JOINT BASE SAN ANTONIO-RANDOLPH, Texas —
The sixth episode of "Developing Mach-21 Airmen," Air Education and Training Command's podcast series, was released April 1.
In the episode, a team of experts from the Squadron Officer School at Air University talk about how they are flipping the classroom, adopting immersive training (including VR, AR, mixed reality) into the learning experience space, helping to better professionally develop Air Force captains.
Toni Scribner, a doctoral candidate who has spent a ton of time helping develop the squadron officer school curriculum, as well as Capts. Anita Sims and Casey Neville from the SOS staff, talk about the successes and challenges of adopting some of this immersive technology, as well as the thought process that goes into the process of both the adoption & integration of the new approach.
Scribner also talks about the need to think about these changes in terms of the culture, scalability in design, as well the flipping the classroom trend happening in education right now.
Sims and Neville discuss the excitement level of students as they either participated in or observed the new mixed-reality, avatar based counseling scenario exercises that are now part of the curriculum. They also talk about why being an SOS instructor can really help a young company grade officer grow professionally in ways they never imagined.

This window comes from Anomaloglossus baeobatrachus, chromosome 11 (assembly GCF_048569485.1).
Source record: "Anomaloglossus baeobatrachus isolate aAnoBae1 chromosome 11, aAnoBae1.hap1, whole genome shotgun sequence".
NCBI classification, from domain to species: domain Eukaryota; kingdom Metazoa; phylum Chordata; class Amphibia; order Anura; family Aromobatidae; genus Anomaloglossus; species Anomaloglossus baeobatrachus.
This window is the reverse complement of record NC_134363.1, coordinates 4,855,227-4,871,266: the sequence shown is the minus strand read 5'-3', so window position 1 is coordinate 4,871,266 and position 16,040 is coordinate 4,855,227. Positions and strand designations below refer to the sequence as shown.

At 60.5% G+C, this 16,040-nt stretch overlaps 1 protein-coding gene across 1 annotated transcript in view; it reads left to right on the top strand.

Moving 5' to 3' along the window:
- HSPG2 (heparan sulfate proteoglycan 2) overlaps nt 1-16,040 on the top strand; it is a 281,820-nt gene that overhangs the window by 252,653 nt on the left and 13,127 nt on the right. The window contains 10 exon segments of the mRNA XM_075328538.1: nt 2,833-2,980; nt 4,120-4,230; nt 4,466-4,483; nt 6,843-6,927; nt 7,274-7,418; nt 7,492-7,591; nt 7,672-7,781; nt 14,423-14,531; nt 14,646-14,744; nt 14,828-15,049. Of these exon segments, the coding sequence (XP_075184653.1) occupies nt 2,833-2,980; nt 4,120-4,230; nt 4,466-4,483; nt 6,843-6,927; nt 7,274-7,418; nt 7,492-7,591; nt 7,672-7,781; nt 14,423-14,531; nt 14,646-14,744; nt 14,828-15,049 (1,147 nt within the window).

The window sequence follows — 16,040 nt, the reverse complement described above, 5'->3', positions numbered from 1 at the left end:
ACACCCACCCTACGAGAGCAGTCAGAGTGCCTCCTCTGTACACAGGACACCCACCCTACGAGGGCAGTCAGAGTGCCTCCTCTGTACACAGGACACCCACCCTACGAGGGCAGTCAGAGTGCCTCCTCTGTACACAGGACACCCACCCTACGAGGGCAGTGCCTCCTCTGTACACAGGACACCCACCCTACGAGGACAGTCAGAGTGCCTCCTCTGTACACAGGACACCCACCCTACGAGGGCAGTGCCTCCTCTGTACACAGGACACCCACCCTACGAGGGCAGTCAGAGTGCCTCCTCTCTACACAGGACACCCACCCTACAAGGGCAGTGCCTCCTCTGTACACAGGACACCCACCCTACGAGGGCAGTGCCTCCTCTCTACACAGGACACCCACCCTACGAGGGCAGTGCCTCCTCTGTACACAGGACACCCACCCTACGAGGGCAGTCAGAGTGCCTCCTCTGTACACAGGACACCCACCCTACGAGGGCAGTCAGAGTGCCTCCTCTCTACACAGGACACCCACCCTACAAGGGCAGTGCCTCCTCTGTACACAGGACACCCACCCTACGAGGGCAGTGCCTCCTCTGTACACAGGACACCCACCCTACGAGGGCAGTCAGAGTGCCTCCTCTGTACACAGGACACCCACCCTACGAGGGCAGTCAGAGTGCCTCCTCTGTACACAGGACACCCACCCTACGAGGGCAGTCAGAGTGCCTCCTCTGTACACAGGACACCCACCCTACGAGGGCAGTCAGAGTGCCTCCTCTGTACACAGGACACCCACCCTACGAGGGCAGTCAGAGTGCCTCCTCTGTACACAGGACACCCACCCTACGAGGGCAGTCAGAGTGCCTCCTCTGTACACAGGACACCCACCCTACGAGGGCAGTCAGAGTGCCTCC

The professional development podcasts are designed to help communicate and inform Total Force Airmen across the globe on relevant, timely topics related to the recruiting, training, education and development fields and can be listened to on the government network on the AETC website (https://www.aetc.af.mil/News/Developing-Mach-21-Airmen-Podcast/), or via mobile application as well as on Apple Podcasts (iTunes). For Android or Google mobile users, the podcast can be found on their favorite third-party podcast phone application.
Future episodes are set to cover a wide range of topics, including a feature on a military training leader and resilience; what learning might look like in 2030; how a technical training student at Sheppard Air Force Base helped the 82nd Training Wing break a long-held, industrial-age paradigm regarding time as the constant and much more.